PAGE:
• Risks: financial and other. What is “other" specifically? As I read it, this is everything again. By the way, you don't need a specific bucket for this. You may just mention a sensitivity analysis in the financial part, but  otherwise consider risk in every other analysis

What you are missing in a big way:

  • The coffee shop itself. You have no questions on the target location, value proposition and positioning, offering, brand, communication strategy, size/capacity, … If you have no “store concept” how are you going to evaluate if that concept may be successful?
  • Your structure could be used for any other industry, and even for different business problems. There's nothing problem nor business-specific in there.

You need to go deeper, not just deeper but much much deeper, be specific on your questions, and relate the questions to the problem at hand.


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Content Creator
replied on May 09, 2024
#1 Bain coach | >95% success rate | interviewer for 8+ years | mentor and coach for 7+ years

Hi there,

I would be happy to share my thoughts on your question:

  • First of all, your proposal for the initial structure is OK, but unfortunately it is not well adapted to the question at hand and thus is generic.
  • Moreover, I would advise you to reach out to an experienced coach to improve on the skill of structuring case studies. I have designed the Case Structuring Program specifically for candidates who struggle with structuring a case study like a consultant would do.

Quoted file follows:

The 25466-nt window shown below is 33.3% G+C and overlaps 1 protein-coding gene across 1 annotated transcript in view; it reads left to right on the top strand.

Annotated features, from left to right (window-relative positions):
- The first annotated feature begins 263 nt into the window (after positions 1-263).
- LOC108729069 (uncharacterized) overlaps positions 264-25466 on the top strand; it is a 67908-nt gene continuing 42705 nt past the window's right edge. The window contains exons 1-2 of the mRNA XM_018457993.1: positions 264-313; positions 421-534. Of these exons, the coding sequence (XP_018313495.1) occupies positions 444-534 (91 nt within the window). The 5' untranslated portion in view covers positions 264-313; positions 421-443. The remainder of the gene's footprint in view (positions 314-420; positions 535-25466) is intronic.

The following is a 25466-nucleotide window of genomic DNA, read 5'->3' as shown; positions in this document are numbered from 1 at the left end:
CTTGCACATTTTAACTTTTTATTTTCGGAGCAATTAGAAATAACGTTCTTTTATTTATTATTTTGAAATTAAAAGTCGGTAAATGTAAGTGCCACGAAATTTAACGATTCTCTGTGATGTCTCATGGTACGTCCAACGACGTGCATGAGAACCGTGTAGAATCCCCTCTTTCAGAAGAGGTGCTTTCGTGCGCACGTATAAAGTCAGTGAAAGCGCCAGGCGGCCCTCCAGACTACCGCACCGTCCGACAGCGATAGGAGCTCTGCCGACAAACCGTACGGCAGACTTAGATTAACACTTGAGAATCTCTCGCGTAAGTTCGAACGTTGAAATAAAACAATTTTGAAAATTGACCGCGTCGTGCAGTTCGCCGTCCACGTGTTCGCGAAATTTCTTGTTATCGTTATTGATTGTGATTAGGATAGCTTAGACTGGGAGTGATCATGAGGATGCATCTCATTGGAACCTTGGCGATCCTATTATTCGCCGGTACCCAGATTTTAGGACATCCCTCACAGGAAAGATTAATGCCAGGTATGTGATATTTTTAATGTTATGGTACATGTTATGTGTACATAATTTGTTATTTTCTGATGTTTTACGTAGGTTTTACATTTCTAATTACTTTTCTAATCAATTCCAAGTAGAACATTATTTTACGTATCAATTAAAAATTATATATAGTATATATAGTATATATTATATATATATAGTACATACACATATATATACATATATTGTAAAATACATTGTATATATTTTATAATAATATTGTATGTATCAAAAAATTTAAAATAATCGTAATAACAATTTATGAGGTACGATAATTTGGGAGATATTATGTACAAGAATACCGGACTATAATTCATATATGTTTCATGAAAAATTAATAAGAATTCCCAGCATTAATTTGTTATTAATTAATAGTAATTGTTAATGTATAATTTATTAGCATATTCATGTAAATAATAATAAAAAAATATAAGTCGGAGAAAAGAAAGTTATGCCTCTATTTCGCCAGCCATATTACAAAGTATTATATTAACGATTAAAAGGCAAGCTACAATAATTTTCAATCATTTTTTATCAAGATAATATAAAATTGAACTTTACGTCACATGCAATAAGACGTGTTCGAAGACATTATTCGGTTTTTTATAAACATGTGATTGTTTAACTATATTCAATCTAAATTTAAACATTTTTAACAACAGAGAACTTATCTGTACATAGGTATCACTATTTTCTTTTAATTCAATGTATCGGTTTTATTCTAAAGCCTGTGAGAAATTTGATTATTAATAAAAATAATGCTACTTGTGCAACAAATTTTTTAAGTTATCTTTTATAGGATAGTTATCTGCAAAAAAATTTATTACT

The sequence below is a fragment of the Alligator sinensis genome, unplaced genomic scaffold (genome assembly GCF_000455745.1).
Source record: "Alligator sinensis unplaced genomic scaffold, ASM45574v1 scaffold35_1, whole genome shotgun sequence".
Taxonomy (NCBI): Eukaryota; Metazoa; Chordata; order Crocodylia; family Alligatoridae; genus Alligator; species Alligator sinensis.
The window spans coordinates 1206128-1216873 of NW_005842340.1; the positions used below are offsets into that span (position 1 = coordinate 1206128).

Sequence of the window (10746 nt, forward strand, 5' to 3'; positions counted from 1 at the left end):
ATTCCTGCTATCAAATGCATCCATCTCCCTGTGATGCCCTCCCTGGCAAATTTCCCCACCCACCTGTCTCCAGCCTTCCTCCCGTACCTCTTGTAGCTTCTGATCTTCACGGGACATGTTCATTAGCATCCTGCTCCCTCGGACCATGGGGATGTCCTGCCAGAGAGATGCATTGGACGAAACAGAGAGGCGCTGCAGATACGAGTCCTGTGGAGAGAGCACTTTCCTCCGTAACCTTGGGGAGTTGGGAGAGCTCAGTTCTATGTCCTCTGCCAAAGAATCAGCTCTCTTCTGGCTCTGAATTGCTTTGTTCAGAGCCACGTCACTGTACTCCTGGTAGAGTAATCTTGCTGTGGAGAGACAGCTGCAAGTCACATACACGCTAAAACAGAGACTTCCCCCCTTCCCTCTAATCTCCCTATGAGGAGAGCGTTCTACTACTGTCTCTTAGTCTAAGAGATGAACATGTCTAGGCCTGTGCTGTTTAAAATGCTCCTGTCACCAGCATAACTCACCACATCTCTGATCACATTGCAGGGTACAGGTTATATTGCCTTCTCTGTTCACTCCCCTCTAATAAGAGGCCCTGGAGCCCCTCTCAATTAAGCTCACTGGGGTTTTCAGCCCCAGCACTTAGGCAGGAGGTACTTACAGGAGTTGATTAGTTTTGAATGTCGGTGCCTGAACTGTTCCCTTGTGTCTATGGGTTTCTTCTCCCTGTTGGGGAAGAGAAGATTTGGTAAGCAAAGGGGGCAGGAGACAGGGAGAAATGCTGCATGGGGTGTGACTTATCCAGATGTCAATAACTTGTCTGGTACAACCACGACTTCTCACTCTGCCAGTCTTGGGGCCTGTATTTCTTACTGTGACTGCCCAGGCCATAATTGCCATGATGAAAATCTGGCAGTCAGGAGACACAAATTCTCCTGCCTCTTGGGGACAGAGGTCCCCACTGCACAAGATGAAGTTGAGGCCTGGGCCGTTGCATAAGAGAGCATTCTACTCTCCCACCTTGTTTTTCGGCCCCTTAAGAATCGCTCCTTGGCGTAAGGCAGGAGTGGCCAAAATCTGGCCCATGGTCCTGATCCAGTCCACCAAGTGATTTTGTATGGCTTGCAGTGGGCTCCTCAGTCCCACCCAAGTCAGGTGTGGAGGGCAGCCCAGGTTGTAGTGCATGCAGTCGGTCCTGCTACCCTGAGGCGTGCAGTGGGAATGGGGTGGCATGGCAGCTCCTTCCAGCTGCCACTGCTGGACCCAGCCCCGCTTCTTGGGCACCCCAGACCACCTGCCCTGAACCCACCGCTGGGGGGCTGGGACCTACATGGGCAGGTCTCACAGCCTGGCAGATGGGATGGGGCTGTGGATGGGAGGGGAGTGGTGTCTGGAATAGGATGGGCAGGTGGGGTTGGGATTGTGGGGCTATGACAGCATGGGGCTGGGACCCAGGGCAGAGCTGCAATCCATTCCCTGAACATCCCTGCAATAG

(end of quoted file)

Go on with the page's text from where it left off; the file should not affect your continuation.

If you would like a more detailed discussion on how to best prepare for your upcoming Bain interviews, please don't hesitate to contact me directly.



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Content Creator
replied on May 08, 2024
#1 rated MBB & McKinsey Coach

Hi there

This is almost a template structure, so it's not going to fly in the interview. 

Think about it this way - 80% of the people who will go to the interview will provide the same thing. 

It doesn't show creativity, an ability to think through the client's situation and to tailor the structure specifically to the question. 

For instance, one practical thing you can improve is to make the structure more operational. 

Meaning have a set of areas or questions that, if resolved and investigated, could lead the client to an answer as to whether or not they should enter that market. 

Sharing here another material on structuring that you might find useful: 

And in case you need more help, I run a masterclass on first principles structuring that helps candidates handle any type of case: 


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replied on May 08, 2024
Former BCG interviewer (75+ interviews for associates, consultants and MBA hires) | I will make your practice perfect


I haven't encountered this case before, but I think your framework can work well with some refinements. It's crucial, especially in this scenario, to tailor your framework specifically to the case at hand. The current structure appears a bit generic.

For instance, assuming the case involves an individual opening a coffee shop in Cambridge, the focus shouldn't be on the overall market size and growth rates of the UK coffee shop industry. Instead, the assessment should revolve around the individual's ability to:

a. Attract existing coffee consumers to choose their shop over local competitors.

b. Convert non-coffee consumers into customers.

Therefore, emphasize understanding local consumer preferences, purchasing behaviors, how competitors are meeting these preferences, and how this individual plans to cater to these specific consumers.

Best regards,


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Tiago gave the best answer


ex-BCG Consultant & Interviewer | +150 interviews | Tackle any case w/o memorizing frameworks | Harvard MBA